Mapping our family’s genealogy online started out as simple curiosity for my husband but now it’s all he talks and thinks about. Should I be concerned?
Some years back, USA Today claimed genealogy was the second most popular hobby in the United States. What was the first? Gardening. Whether or not this is still true, if you mention genealogy or DNA testing in a group, it’s likely someone has had some experience with it—or knows someone who has. You’re also likely to pick up on some friendly competitiveness about how far back their roots could be traced.
Free or inexpensive online tools like LDS’ FamilySearch (which I am using), Ancestry.com, or FindMyPast make the process easy and fun—fun like a scavenger hunt where other people’s input gets merged with your own in sometimes dramatic ways: your family tree growing in front of your eyes as the system makes connections you’ve not yet made.
Like most technologies—and especially ones shuffling your private information around—it’s worth looking into the privacy policies of the companies offering these services, but from what I could tell, it’s as safe as anything online these days. For example, only information about deceased relatives is open to the public.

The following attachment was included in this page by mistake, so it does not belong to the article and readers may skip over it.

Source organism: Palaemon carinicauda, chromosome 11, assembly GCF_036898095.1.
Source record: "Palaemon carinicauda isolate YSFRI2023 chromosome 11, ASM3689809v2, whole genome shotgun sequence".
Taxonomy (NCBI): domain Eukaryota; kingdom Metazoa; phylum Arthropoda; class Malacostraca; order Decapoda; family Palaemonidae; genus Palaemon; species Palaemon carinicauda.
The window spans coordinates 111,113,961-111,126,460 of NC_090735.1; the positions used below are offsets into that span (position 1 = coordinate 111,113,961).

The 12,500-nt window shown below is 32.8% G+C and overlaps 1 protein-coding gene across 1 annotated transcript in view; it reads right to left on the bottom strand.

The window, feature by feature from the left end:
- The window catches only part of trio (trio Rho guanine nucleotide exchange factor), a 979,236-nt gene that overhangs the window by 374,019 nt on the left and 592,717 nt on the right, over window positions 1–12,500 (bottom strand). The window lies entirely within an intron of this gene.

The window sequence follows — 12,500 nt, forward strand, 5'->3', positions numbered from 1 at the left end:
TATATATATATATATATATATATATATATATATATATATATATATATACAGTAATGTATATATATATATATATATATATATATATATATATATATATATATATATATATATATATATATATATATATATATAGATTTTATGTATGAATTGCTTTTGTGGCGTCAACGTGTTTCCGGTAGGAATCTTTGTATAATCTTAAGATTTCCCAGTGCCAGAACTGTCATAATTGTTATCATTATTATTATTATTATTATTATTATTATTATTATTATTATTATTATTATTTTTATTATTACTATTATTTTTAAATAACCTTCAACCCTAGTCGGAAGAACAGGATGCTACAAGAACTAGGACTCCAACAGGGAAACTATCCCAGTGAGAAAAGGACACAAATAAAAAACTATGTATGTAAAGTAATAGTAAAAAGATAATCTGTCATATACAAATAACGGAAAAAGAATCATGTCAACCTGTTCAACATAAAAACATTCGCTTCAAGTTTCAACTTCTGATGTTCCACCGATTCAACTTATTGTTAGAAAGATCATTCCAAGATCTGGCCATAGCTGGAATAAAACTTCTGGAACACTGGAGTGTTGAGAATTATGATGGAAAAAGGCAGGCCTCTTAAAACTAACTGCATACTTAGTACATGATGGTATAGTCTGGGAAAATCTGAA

The hunt itself can be fun. But far more interesting are the stories told or written that accompany the gathering of birth, marriage, and death dates. Kind of like the first chapter of Matthew: the story that starts about mid-way is much more interesting than the “begats”—the genealogy proceeding it.
So should you be concerned about your husband’s hobby? Probably not—you may even find yourself getting caught up in the excitement of the stories he uncovers!
Note: Calvin College and Seminary Archives (calvin.edu/hh) is a great resource if your ancestors attended or belonged to a Christian Reformed Church. They too have contributed to the online service’s databases by making membership lists and whatnot available.